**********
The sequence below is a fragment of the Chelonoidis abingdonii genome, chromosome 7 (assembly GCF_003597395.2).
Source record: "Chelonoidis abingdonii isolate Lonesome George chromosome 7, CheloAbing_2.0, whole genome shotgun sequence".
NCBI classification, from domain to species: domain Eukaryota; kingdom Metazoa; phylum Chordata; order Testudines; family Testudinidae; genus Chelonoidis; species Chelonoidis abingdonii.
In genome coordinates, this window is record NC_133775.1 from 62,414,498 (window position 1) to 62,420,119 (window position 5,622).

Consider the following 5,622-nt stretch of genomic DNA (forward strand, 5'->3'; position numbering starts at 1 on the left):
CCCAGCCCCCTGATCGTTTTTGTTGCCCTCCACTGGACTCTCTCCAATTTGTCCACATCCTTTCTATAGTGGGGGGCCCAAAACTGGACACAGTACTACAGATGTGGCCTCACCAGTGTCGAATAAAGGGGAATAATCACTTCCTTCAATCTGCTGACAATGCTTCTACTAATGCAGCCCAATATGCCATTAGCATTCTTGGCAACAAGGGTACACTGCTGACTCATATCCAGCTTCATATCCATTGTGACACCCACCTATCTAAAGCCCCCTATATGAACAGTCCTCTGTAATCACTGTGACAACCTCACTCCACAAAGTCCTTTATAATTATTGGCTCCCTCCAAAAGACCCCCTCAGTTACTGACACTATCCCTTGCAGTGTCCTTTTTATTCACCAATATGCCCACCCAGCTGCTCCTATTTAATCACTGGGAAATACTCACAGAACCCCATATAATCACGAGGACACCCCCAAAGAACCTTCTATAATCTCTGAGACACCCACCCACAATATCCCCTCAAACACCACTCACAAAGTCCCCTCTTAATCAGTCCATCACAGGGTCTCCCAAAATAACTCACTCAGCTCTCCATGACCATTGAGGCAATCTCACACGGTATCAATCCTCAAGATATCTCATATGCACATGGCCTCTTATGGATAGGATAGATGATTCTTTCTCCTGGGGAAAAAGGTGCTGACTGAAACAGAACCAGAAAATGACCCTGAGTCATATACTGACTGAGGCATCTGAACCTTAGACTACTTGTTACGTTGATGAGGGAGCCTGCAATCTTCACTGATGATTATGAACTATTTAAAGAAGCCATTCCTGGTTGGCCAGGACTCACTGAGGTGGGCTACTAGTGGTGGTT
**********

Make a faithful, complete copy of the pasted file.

The sequence below is a fragment of the Chelonoidis abingdonii genome, chromosome 7 (assembly GCF_003597395.2).
Source record: "Chelonoidis abingdonii isolate Lonesome George chromosome 7, CheloAbing_2.0, whole genome shotgun sequence".
NCBI classification, from domain to species: domain Eukaryota; kingdom Metazoa; phylum Chordata; order Testudines; family Testudinidae; genus Chelonoidis; species Chelonoidis abingdonii.
In genome coordinates, this window is record NC_133775.1 from 62,414,498 (window position 1) to 62,420,119 (window position 5,622).

Consider the following 5,622-nt stretch of genomic DNA (forward strand, 5'->3'; position numbering starts at 1 on the left):
CCCAGCCCCCTGATCGTTTTTGTTGCCCTCCACTGGACTCTCTCCAATTTGTCCACATCCTTTCTATAGTGGGGGGCCCAAAACTGGACACAGTACTACAGATGTGGCCTCACCAGTGTCGAATAAAGGGGAATAATCACTTCCTTCAATCTGCTGACAATGCTTCTACTAATGCAGCCCAATATGCCATTAGCATTCTTGGCAACAAGGGTACACTGCTGACTCATATCCAGCTTCATATCCATTGTGACACCCACCTATCTAAAGCCCCCTATATGAACAGTCCTCTGTAATCACTGTGACAACCTCACTCCACAAAGTCCTTTATAATTATTGGCTCCCTCCAAAAGACCCCCTCAGTTACTGACACTATCCCTTGCAGTGTCCTTTTTATTCACCAATATGCCCACCCAGCTGCTCCTATTTAATCACTGGGAAATACTCACAGAACCCCATATAATCACGAGGACACCCCCAAAGAACCTTCTATAATCTCTGAGACACCCACCCACAATATCCCCTCAAACACCACTCACAAAGTCCCCTCTTAATCAGTCCATCACAGGGTCTCCCAAAATAACTCACTCAGCTCTCCATGACCATTGAGGCAATCTCACACGGTATCAATCCTCAAGATATCTCATATGCACATGGCCTCTTATGGATAGGATAGATGATTCTTTCTCCTGGGGAAAAAGGTGCTGACTGAAACAGAACCAGAAAATGACCCTGAGTCATATACTGACTGAGGCATCTGAACCTTAGACTACTTGTTACGTTGATGAGGGAGCCTGCAATCTTCACTGATGATTATGAACTATTTAAAGAAGCCATTCCTGGTTGGCCAGGACTCACTGAGGTGGGCTACTAGTGGTGGTT